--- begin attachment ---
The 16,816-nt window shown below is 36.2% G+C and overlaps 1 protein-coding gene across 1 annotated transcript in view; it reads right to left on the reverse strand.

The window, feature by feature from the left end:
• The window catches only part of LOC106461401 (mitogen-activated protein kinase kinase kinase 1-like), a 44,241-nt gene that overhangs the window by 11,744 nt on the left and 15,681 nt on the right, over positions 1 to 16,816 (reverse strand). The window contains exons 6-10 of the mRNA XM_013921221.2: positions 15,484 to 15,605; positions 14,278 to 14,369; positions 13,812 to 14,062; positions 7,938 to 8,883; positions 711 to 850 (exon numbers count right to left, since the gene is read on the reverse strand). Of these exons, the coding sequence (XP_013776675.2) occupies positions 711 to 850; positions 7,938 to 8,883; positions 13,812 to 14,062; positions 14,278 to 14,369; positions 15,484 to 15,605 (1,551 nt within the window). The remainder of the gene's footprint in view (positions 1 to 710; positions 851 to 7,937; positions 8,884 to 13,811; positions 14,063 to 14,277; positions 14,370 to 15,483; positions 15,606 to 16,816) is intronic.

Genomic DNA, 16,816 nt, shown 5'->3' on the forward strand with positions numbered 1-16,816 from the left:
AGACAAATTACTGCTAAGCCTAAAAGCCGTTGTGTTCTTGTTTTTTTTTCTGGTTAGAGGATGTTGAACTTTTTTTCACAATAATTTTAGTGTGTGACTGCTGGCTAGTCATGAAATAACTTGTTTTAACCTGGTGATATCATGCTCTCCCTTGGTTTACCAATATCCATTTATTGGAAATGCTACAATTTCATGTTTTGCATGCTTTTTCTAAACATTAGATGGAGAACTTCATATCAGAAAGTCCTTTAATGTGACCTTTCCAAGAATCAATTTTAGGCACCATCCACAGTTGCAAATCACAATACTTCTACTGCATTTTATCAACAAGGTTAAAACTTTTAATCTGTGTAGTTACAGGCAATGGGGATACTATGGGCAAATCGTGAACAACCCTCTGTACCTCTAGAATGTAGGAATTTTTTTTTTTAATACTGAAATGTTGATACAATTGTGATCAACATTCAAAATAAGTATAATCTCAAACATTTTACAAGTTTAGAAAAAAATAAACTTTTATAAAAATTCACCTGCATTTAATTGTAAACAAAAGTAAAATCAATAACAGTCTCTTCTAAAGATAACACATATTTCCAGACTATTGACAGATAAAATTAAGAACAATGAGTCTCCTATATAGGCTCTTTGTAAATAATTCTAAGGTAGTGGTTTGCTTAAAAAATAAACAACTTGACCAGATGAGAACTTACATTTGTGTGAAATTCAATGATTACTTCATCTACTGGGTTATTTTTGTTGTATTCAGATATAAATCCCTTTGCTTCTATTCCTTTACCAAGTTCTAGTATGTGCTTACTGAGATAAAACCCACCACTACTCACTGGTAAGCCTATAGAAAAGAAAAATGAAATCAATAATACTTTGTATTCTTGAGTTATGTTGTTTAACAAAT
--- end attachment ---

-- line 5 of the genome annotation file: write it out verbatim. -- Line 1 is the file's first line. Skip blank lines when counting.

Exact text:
AGACAAATTACTGCTAAGCCTAAAAGCCGTTGTGTTCTTGTTTTTTTTTCTGGTTAGAGGATGTTGAACTTTTTTTCACAATAATTTTAGTGTGTGACTGCTGGCTAGTCATGAAATAACTTGTTTTAACCTGGTGATATCATGCTCTCCCTTGGTTTACCAATATCCATTTATTGGAAATGCTACAATTTCATGTTTTGCATGCTTTTTCTAAACATTAGATGGAGAACTTCATATCAGAAAGTCCTTTAATGTGACCTTTCCAAGAATCAATTTTAGGCACCATCCACAGTTGCAAATCACAATACTTCTACTGCATTTTATCAACAAGGTTAAAACTTTTAATCTGTGTAGTTACAGGCAATGGGGATACTATGGGCAAATCGTGAACAACCCTCTGTACCTCTAGAATGTAGGAATTTTTTTTTTTAATACTGAAATGTTGATACAATTGTGATCAACATTCAAAATAAGTATAATCTCAAACATTTTACAAGTTTAGAAAAAAATAAACTTTTATAAAAATTCACCTGCATTTAATTGTAAACAAAAGTAAAATCAATAACAGTCTCTTCTAAAGATAACACATATTTCCAGACTATTGACAGATAAAATTAAGAACAATGAGTCTCCTATATAGGCTCTTTGTAAATAATTCTAAGGTAGTGGTTTGCTTAAAAAATAAACAACTTGACCAGATGAGAACTTACATTTGTGTGAAATTCAATGATTACTTCATCTACTGGGTTATTTTTGTTGTATTCAGATATAAATCCCTTTGCTTCTATTCCTTTACCAAGTTCTAGTATGTGCTTACTGAGATAAAACCCACCACTACTCACTGGTAAGCCTATAGAAAAGAAAAATGAAATCAATAATACTTTGTATTCTTGAGTTATGTTGTTTAACAAAT